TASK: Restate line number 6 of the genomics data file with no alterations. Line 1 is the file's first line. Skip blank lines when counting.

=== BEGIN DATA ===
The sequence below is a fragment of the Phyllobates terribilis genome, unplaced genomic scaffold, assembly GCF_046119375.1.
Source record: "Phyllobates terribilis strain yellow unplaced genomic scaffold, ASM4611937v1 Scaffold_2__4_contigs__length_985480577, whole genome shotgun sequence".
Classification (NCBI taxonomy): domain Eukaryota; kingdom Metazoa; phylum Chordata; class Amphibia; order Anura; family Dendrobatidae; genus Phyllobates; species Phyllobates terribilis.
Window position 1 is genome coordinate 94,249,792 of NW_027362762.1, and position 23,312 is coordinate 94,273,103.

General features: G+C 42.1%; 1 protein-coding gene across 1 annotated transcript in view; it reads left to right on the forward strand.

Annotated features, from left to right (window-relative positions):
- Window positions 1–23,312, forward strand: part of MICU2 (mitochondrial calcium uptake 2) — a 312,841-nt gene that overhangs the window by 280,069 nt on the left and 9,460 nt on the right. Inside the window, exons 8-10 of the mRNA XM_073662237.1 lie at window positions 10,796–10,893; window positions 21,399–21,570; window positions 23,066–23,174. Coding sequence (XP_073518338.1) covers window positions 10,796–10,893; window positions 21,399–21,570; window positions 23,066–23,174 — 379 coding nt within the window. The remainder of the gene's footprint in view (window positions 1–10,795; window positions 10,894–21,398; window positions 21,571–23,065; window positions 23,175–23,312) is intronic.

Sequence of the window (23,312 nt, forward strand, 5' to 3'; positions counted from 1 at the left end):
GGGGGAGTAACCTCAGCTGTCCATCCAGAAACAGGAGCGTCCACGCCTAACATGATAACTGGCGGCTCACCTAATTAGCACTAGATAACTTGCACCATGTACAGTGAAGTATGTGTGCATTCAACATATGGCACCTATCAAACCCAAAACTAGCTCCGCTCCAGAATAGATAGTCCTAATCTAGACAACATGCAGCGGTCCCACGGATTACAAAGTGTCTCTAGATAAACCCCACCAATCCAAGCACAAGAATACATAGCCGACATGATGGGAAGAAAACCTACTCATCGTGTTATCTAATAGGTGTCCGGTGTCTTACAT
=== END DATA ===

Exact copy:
Annotated features, from left to right (window-relative positions):